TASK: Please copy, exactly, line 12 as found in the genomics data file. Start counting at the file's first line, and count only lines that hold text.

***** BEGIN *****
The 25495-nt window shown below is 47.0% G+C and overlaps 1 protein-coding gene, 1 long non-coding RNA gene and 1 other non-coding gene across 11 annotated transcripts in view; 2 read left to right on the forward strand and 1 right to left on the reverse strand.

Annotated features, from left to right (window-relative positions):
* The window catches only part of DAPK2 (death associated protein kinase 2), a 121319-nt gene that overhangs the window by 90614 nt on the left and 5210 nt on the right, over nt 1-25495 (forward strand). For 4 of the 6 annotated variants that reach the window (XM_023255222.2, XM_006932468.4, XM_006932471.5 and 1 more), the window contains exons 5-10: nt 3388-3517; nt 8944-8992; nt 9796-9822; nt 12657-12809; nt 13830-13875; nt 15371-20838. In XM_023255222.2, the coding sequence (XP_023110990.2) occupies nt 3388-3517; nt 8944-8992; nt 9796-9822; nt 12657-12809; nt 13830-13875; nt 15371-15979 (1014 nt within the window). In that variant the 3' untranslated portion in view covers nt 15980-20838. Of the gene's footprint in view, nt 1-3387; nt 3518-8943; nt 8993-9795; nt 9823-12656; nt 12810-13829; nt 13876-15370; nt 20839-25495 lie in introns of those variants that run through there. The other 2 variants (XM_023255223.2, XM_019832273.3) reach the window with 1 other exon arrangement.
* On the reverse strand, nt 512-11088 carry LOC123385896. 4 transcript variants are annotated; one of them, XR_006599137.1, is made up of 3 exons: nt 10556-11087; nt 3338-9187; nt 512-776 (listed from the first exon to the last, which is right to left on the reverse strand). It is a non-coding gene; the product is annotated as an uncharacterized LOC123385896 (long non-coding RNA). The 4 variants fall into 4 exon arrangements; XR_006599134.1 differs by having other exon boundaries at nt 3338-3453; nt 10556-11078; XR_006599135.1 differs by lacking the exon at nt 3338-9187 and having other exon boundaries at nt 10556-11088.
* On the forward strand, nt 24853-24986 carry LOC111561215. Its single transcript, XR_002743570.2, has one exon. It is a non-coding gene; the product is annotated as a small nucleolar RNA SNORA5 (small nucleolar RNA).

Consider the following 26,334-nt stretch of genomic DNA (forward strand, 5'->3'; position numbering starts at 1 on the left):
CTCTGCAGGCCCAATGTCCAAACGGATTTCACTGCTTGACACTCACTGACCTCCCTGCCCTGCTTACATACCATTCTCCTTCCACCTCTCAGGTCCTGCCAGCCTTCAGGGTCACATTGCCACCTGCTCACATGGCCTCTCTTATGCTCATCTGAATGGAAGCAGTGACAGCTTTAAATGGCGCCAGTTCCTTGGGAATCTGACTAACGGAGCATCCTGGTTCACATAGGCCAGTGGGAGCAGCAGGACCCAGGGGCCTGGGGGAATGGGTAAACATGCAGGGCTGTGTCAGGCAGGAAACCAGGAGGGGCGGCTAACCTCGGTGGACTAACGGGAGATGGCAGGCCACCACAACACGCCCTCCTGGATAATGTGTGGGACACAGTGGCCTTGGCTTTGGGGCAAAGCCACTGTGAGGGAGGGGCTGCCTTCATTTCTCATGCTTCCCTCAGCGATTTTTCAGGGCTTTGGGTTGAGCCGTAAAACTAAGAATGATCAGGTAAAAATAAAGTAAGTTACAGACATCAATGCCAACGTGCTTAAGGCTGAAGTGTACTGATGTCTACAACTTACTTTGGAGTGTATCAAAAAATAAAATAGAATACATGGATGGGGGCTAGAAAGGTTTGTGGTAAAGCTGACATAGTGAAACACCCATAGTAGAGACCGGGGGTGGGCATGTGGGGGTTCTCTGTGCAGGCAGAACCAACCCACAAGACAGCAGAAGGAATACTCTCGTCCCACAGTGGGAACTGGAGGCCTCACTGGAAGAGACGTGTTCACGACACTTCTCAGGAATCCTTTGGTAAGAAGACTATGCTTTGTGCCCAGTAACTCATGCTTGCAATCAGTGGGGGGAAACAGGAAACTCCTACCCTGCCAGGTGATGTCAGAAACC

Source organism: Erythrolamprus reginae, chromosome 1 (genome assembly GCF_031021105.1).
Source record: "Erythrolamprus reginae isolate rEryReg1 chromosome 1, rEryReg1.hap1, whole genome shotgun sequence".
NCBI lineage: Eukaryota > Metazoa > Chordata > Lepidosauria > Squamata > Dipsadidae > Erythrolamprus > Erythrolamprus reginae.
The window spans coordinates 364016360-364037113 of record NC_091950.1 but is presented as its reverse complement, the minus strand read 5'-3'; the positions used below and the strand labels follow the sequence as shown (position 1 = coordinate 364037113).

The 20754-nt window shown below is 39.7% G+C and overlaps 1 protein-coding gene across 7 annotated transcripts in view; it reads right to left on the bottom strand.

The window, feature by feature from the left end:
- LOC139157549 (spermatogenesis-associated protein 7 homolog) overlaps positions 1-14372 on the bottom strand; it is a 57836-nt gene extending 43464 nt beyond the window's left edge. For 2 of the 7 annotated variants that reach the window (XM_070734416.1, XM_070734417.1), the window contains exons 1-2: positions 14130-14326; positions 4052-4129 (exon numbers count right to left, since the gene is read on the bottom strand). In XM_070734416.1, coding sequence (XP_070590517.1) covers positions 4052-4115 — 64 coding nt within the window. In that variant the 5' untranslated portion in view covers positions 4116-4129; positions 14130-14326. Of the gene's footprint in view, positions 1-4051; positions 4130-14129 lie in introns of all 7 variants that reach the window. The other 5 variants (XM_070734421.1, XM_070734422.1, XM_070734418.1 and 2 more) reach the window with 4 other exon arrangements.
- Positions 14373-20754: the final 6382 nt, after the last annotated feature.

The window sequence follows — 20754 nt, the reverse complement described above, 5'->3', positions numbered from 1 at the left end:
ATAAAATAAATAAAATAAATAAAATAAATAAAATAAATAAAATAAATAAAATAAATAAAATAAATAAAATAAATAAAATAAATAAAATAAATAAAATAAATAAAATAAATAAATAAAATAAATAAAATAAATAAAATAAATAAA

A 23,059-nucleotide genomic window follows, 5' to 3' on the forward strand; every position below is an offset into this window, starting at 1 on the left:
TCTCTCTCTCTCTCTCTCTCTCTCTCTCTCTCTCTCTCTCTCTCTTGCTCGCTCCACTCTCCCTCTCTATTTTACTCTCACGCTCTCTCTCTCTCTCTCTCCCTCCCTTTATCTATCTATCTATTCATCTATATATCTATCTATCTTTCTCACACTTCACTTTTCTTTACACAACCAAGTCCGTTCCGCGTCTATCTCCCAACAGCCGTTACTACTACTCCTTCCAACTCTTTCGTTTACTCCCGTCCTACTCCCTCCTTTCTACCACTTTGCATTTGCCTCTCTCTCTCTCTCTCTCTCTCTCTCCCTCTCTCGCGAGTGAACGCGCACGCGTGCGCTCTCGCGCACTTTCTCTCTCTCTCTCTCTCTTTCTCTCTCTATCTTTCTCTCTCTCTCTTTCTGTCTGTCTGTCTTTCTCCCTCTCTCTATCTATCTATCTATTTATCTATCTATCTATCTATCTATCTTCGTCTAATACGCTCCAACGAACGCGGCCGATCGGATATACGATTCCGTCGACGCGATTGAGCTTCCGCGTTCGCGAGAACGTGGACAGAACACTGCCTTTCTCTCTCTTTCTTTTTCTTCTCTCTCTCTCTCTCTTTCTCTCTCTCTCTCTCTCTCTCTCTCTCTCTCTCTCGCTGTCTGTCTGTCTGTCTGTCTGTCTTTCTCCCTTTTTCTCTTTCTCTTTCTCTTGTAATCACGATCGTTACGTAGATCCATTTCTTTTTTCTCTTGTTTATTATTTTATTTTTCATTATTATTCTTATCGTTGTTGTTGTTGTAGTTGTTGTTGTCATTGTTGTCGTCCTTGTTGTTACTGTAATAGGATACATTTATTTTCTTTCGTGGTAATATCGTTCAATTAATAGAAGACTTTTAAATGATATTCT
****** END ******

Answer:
The 20754-nt window shown below is 39.7% G+C and overlaps 1 protein-coding gene across 7 annotated transcripts in view; it reads right to left on the bottom strand.